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Chapter 33 TOOTH-MUG TEA

"MY friend Mr. McGolwey—I knew him in Schoenstrom—come on to Seattle for a while. Bill, these are some people I met along the road," Milt grumbled.

"Glad to meet 'em. Have a chair. Have two chairs! Say, Milt, y'ought to have more chairs if you're going to have a bunch of swells coming to call on you. Ha, ha, ha! Say, I guess I better pike out and give the folks a chance to chin with you," Bill fondly offered.

"Oh, sit down," Milt snapped at him.

They all sat down, four on the bed; and Milt's inner ear heard a mute snicker from the Gilsons and Saxton. He tried to talk. He couldn't. Bill looked at him and, perceiving the dumbness, gallantly helped out:

"So you met the kid on the road, eh? Good scout, Milt is. We always used to say at Schoenstrom that he was the best darn hand at fixing a flivver in seven townships."

"So you knew Mr. Daggett at home? Now isn't that nice," said Mrs. Gilson.

"Knew him? Saaaaay, Milt and I was brung up together. Why, him and I have bummed around together, and worked on farms, summers, and fished for bull-heads—— Ever catch a bull-head? Damnedest slipperiest fish you ever saw, and got horns that sting the stuffin's out of you and—— Say, I wonder if Milt's told you about the time we had at a barn-dance once? There was a bunch of hicks there, and I says, 'Say, kid, lez puncture their tires, and hide back of the manure pile, and watch the fun when they come out.' I guess maybe I was kind of stewed a little, tell the truth, but course Milt he don't drink much, hardly at all, nice straight kid if I do say so——"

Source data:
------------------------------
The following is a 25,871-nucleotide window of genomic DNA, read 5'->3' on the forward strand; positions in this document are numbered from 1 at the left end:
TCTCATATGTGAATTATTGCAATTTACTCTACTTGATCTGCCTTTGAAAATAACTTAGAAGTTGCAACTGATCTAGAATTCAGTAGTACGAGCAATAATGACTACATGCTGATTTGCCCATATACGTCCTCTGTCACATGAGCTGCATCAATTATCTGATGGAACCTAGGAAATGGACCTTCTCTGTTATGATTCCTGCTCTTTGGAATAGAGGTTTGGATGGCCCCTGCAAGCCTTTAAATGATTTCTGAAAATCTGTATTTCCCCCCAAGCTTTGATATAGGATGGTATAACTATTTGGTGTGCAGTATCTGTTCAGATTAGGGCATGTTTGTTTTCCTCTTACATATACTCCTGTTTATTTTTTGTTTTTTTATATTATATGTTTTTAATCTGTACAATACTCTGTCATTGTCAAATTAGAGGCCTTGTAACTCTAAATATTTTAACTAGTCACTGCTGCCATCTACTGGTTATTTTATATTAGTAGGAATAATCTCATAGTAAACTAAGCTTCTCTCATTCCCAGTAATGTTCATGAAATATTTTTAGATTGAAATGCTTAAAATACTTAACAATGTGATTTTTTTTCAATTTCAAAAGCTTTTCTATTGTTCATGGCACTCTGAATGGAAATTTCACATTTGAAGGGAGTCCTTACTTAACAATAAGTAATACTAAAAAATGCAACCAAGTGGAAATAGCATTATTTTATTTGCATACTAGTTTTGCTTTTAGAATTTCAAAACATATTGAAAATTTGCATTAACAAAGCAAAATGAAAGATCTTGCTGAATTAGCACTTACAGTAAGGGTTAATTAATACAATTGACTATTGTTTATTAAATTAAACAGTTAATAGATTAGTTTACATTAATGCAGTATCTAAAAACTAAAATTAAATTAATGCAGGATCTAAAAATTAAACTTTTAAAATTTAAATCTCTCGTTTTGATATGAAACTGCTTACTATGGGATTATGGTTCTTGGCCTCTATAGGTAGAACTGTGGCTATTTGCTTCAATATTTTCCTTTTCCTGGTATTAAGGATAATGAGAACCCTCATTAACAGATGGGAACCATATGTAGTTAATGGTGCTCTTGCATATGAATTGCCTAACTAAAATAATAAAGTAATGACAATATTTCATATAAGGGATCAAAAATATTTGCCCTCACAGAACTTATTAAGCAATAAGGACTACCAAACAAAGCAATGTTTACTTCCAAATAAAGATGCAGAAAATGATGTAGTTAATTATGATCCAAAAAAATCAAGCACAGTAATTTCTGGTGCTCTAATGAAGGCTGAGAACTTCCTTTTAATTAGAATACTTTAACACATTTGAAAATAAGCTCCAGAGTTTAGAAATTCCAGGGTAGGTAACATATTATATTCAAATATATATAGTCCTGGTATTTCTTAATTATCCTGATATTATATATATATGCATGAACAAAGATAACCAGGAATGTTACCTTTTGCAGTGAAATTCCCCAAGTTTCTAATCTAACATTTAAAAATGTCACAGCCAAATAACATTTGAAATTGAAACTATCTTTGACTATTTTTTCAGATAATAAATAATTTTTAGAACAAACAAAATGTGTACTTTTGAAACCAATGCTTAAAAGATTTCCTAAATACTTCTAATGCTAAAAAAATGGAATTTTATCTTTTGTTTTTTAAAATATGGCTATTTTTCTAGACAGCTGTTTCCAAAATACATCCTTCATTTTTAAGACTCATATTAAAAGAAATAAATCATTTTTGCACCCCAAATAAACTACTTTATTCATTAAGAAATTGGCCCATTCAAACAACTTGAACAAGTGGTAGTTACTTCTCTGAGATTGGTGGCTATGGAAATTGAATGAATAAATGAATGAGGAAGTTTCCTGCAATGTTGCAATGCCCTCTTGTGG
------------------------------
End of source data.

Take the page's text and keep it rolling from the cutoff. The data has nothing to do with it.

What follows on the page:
"Bill!" Milt ordered. "We must have some tea. Here's six-bits. You run down to the corner grocery and get some tea and a little cream. Oh, you better buy three-four cups, too. Hustle now, son!"

"Attaboy! Yours to command, ladies and gents, like the fellow says!" Bill boomed delightedly. He winked at Jeff Saxton, airily spun his broken hat on his dirty forefinger, and sauntered out.

"Charming fellow. A real original," crooned Mrs. Gilson.

"Did he know your friend Mr. Pinky?" asked Saxton.

Before Milt could answer, Claire rose from the bed, inspected the Gilsons and Jeff with cold dislike, and said quietly to Milt, "The poor dear thing—he was dreadfully embarrassed. It's so good of you to be nice to him. I believe in being loyal to your old friends."

"Oh, so do I!" babbled Mrs. Gilson. "It's just too splendid. And we must do something for him. I'm going to invite Mr. Daggett and Mr.—Mr. McGollups, was it?—to dinner this evening. I do want to hear him tell about your boyhood. It must have been so interesting."

"It was," mused Milt. "It was poor and miserable. We had to work hard—we had to fight for whatever education we got—we had no one to teach us courtesy."

"Oh now, with your fine old doctor father? Surely he was an inspiration?" Jeff didn't, this time, trouble to hide the sneer.

"Yes. He was. He gave up the chance to be a rich loafer in order to save farmers' babies for fees that he never got."

"I'm sure he did. I wish I'd known him. We need to know men like that in this pink-frosting playing at living we have in cities," Claire said sweetly—not to Milt but to Jeff.

Mrs. Gilson had ignored them, waiting with the patience of a cat at a mouse-hole, and she went on, "But you haven't said you'd come, this evening. Do say you will. I don't suppose Mr. McGollups will care to dress for dinner?"

With saccharin devotion Milt yearned back, "No, Mrs. Gilson. No. Mr. McGolwey won't care to dress. He's eccentric."

"But you'll make him come?"

Milt was tactfully beginning to refuse when Gene Gilson at last exploded, turned purple, covered his dripping, too-red lips with his handkerchief.

Then, abruptly, Milt hurled at Mrs. Gilson, "All right. We'll come. Bill'll be awfully funny. He's never been out of a jerkwater burg in his life, hardly. He's an amusing cuss. He thinks I'm smart! He loves me like a dog. Oh, he's rich! Ha, ha, ha!"